Author(s): Michele Abendstern, Christine Hallett and Lesley Wade
Keywords: occupational health; women; cotton; accidents

Public History
'The Way We Speak': Web-Based Representations of Changing Communities in England
The Way We Speak brings together hundreds of recorded testimonies from two audio collections recorded fifty years apart - the Survey of English Dialects and the Millennium Memory Bank - for extensive public access via the World Wide Web. This article relates the technical and ethical challenges involved in this innovative means of reaching a wider public, and explores the way in which oral history might be reconnected with its essential oracy through new technology.
Author(s): Rob Perks and Jonnie Robinson
Keywords: World Wide Web; Survey of English Dialects; Millennium Memory Bank; accents and dialects; new technology; community history; ethics

Learning
Reminiscence and War Trauma: Recalling the Japanese Occupation of Singapore, 1942-1945
The process of reminiscence, the act of recalling one's life story, entails a self-discovery of who one is. Understanding one's past and making sense of it is important for an individual's identity. However, remembering traumatic events or periods of many years ago can interrupt and challenge this process of having reminiscence affirm identity. The Japanese Occupation of Singapore was a traumatic period in the lives of people now over seventy years old. This study traces how individuals interviewed on the Japanese Occupation in Singapore integrated what they experienced and witnessed during the Japanese Occupation into their overall life story. The study derived from an oral history course for trainee teachers who would be using oral history in schools. It seeks to integrate lessons from oral history and reminiscence work.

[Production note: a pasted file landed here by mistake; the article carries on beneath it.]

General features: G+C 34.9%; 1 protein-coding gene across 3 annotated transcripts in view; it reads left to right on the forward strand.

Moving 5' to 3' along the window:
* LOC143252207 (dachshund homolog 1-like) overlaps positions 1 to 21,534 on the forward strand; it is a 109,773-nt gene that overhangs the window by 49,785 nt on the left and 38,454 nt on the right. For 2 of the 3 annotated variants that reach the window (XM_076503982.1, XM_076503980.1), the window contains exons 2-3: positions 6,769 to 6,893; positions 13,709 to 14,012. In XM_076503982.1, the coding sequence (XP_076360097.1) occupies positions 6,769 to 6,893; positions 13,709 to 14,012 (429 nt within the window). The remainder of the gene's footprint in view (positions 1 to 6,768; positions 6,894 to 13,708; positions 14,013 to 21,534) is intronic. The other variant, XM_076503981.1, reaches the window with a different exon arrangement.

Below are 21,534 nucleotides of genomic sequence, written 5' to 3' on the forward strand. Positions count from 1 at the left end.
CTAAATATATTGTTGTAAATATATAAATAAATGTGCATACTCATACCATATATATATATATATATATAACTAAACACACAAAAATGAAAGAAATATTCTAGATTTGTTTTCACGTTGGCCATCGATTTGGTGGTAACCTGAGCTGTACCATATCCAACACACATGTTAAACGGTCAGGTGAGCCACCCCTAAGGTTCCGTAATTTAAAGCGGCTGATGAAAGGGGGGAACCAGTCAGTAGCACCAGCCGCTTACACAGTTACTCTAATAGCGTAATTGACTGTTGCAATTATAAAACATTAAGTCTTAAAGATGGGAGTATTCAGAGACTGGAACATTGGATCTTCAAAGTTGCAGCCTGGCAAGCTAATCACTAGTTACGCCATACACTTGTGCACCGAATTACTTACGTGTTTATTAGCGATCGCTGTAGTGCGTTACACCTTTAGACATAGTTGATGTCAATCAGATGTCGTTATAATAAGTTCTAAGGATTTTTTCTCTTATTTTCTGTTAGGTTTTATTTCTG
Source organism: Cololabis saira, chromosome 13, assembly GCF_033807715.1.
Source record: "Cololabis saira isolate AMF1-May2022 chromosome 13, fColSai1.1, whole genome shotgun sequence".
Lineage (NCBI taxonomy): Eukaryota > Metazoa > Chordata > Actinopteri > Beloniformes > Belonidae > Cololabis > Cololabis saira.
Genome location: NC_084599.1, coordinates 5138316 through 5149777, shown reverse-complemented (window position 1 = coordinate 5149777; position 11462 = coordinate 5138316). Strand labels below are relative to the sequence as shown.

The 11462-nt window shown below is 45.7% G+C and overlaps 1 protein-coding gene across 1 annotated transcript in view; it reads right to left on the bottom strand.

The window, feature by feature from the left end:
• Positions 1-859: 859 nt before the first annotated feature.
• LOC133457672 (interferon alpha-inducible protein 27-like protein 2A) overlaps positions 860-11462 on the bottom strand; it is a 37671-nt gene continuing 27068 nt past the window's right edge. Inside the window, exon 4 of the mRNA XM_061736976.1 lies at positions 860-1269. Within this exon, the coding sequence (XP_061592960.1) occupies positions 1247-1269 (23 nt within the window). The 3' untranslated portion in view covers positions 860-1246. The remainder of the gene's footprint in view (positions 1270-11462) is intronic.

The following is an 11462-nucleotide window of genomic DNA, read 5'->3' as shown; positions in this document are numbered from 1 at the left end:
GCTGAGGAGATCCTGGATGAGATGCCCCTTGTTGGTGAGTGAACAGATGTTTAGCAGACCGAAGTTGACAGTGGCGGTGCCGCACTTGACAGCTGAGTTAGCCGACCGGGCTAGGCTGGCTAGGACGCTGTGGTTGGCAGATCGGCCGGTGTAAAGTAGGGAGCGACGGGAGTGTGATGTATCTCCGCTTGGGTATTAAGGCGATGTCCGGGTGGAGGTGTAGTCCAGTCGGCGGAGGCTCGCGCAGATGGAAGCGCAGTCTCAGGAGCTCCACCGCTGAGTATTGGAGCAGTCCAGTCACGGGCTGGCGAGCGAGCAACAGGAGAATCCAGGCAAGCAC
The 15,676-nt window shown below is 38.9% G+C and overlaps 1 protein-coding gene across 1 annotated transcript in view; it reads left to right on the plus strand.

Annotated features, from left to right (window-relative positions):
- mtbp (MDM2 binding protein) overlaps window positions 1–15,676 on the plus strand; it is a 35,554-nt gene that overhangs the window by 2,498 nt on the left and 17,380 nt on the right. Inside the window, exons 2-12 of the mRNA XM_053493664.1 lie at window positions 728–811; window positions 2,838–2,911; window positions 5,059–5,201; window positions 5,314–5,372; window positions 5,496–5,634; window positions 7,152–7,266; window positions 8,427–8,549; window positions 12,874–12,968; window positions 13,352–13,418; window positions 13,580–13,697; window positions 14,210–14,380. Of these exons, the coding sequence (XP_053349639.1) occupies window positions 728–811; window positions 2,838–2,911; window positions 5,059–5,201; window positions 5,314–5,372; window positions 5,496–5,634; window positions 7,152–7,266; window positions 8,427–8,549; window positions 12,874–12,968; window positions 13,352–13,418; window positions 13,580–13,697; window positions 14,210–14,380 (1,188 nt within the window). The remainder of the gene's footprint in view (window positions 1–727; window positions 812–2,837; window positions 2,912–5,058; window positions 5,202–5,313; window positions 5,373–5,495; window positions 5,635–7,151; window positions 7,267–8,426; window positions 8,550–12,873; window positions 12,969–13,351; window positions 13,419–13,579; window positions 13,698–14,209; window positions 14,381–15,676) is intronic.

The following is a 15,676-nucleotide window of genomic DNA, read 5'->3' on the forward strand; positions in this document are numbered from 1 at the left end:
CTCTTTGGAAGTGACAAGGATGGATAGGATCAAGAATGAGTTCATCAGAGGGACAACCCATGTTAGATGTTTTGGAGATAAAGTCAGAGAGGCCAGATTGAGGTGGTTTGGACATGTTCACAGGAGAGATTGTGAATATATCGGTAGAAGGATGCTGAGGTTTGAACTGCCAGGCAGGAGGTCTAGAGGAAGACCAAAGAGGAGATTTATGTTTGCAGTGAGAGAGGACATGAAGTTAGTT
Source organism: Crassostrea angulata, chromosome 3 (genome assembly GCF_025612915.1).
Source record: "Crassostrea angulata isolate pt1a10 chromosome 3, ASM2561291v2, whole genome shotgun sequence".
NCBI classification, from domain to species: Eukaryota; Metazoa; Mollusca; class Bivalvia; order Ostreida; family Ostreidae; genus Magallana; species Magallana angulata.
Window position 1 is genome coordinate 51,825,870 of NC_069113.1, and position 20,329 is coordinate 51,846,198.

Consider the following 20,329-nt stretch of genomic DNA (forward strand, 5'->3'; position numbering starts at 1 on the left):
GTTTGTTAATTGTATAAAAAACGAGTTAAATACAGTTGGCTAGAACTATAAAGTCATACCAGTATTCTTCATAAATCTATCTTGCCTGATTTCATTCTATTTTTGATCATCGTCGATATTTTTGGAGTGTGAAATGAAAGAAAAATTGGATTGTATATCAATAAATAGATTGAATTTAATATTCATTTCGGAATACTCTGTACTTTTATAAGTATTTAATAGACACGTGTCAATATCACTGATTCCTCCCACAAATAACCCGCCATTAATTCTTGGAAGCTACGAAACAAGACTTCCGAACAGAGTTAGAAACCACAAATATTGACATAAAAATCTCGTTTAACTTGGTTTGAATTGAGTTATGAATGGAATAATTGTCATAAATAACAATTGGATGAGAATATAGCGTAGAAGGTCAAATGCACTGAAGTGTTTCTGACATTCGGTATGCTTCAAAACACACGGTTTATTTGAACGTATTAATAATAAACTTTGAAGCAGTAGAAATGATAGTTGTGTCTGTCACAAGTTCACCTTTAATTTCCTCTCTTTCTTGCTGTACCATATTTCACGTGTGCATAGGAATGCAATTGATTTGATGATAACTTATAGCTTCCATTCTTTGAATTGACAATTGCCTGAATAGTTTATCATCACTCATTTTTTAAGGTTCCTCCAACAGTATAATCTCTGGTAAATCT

Author(s): Kevin Blackburn
Keywords: reminiscence work; war; education; Singapore

Funding
Walking the Tightrope: Raising Funds for Community Projects
Author(s): Frazer Swift

Reviews
Why Life Speeds up as You Get Older: How Memory Shapes Our Past
Author(s): Douwe Draaisma, Arnold Pomerans, Erica Pomerans

Auschwitz: The Nazis and the Final Solution
Author(s): Laurence Rees

Stasiland: Stories from behind the Berlin Wall
Author(s): Anna Funder

Soldier Talk: The Vietnam War in Oral Narrative
Author(s): Paul Budra, Michael Zeitlin

London Stories: Personal Lives, Public Histories
Author(s): Hilda Kean

Forgotten Voices of the Second World War
Author(s): Max Arthur

Our Hidden Lives: The Everyday Diaries of a Forgotten Britain 1945-1948
Author(s): Simon Garfield

Collect Britain: English Accents and Dialects
Author(s): British Library

Owning Memory: How a Caribbean Community Lost Its Archives and Found Its History
Author(s): Jeannette Allis Bastian

Telling It Ourselves: An Oral History
Author(s): The Black Friendly Group

Singing out: Voices of Portsmouth Rock and Pop Musicians; Rhythm and Romance: An Oral History of Popular Music in York, Volume One
Author(s): Van Wilson

Something in the Air: An Oral History of Popular Music in York, Volume Two
Author(s): Van Wilson

Oral History
Author(s): East Midlands Oral History Archive

Times of Our Lives: The Essential Companion to Writing Your Own Life Story
Author(s): Michael Oke